Justice in Cancer Alley: Petrochemicals Part 2
The Big Switch · 19 minutes ·

Justice in Cancer Alley: Petrochemicals Part 2

St. James Parish, Louisiana sits in the middle of an 85-mile corridor along the Mississippi river that’s home to more than 150 petrochemical plants. This concentration of petrochemical facilities has taken a toll on the health of nearby communities – a toll that falls disproportionately on Black communities. Cancer risk in some parts of this corridor is more than 50 times the national average, giving it the moniker ‘cancer alley.’

In 2018, a new petrochemical plant was announced – one that would double pollution in St. James Parish and emit tons of carcinogens like benzene and formaldehyde. For Sharon Lavigne, a retired special education teacher turned environmental justice organizer, it was time to fight back.  

Last week, we talked about decarbonizing the petrochemicals industry. This week, we’re talking about the public health and environmental justice costs of petrochemicals. What does an environmentally just future look like? And how can we get there?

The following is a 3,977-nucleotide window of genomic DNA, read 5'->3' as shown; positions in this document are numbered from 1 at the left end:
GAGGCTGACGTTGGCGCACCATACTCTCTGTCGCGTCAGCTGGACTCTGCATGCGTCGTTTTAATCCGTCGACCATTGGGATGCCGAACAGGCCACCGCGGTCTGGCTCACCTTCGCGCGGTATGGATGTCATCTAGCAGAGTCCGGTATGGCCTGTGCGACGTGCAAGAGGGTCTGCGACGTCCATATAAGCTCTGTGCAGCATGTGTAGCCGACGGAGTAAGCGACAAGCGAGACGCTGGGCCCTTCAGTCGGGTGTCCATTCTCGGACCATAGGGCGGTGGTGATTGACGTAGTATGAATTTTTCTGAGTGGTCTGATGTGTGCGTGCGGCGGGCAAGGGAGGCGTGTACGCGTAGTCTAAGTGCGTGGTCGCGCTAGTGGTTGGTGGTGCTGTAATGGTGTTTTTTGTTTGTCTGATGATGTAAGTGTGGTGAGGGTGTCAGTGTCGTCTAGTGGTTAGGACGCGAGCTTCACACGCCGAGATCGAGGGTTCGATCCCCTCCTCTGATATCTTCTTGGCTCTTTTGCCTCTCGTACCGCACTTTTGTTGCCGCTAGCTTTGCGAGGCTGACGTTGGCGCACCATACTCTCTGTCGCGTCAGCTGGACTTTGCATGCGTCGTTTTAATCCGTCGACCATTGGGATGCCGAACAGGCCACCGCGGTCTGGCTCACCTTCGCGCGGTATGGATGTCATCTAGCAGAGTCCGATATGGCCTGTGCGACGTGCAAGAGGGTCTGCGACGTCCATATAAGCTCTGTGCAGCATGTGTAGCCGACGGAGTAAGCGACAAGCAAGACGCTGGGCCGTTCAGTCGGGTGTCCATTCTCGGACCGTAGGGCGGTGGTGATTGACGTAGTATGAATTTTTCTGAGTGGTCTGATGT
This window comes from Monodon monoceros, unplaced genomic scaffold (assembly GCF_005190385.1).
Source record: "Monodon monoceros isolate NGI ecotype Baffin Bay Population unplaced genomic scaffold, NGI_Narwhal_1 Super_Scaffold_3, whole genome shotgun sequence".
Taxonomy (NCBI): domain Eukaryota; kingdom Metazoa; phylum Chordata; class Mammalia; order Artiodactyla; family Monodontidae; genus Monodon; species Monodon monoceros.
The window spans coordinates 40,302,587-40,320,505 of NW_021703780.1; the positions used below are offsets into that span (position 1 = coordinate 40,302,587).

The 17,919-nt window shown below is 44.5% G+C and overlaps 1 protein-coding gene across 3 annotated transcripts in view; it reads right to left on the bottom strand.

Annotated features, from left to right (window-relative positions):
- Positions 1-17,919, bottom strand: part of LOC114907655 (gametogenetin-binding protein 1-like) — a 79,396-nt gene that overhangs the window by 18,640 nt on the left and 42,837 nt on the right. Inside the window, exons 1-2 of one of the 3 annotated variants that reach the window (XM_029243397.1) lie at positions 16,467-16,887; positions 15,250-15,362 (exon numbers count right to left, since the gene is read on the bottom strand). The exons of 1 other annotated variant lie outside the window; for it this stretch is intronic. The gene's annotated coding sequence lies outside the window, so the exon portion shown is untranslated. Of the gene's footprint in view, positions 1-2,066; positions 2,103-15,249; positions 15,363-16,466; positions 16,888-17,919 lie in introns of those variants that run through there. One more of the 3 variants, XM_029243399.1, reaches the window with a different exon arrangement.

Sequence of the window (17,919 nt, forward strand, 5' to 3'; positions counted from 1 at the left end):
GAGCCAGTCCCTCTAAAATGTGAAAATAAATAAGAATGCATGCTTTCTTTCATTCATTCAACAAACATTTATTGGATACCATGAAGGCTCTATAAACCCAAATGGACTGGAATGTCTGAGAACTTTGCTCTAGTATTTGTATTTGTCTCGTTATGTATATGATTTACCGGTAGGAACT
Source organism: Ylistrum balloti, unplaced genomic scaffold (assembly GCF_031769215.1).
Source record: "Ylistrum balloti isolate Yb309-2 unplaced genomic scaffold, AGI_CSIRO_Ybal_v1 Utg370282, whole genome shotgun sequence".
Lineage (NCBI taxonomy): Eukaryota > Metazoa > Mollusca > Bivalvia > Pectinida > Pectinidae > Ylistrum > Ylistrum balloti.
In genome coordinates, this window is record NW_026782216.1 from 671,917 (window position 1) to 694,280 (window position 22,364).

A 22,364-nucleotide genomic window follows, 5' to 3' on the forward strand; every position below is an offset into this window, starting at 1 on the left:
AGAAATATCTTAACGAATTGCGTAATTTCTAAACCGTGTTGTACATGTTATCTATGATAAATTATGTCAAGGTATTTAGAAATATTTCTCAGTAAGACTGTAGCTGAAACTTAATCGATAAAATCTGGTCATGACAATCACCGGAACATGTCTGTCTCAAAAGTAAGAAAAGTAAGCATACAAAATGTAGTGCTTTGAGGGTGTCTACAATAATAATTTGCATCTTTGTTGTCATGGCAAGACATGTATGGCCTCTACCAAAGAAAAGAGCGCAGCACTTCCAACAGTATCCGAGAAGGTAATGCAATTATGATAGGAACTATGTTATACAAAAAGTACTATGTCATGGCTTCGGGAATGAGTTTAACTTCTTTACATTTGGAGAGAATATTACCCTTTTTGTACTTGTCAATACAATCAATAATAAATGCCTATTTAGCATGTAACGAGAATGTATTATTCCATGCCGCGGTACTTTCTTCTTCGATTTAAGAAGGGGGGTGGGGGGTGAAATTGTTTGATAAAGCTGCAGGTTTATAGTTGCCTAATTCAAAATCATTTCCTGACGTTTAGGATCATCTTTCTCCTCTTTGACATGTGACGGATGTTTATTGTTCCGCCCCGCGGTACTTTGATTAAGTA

Guests: Sharon Lavigne is an environmental justice advocate and the founder of Rise St. James. Dr. Robert Bullard is a distinguished professor of urban planning and environmental policy and director of the Bullard Center for Environmental and Climate Justice at Texas Southern University.

The Big Switch is produced by Columbia University's Center on Global Energy Policy in partnership with Post Script Media. This episode was produced by Alexandria Herr and Daniel Woldorff. Theme music and mixing by Sean Marquand. Story editing by Anne Bailey. A special thanks to Natalie Volk, Kirsten Smith and Kyu Lee. Our executive editor is Stephen Lacey. 

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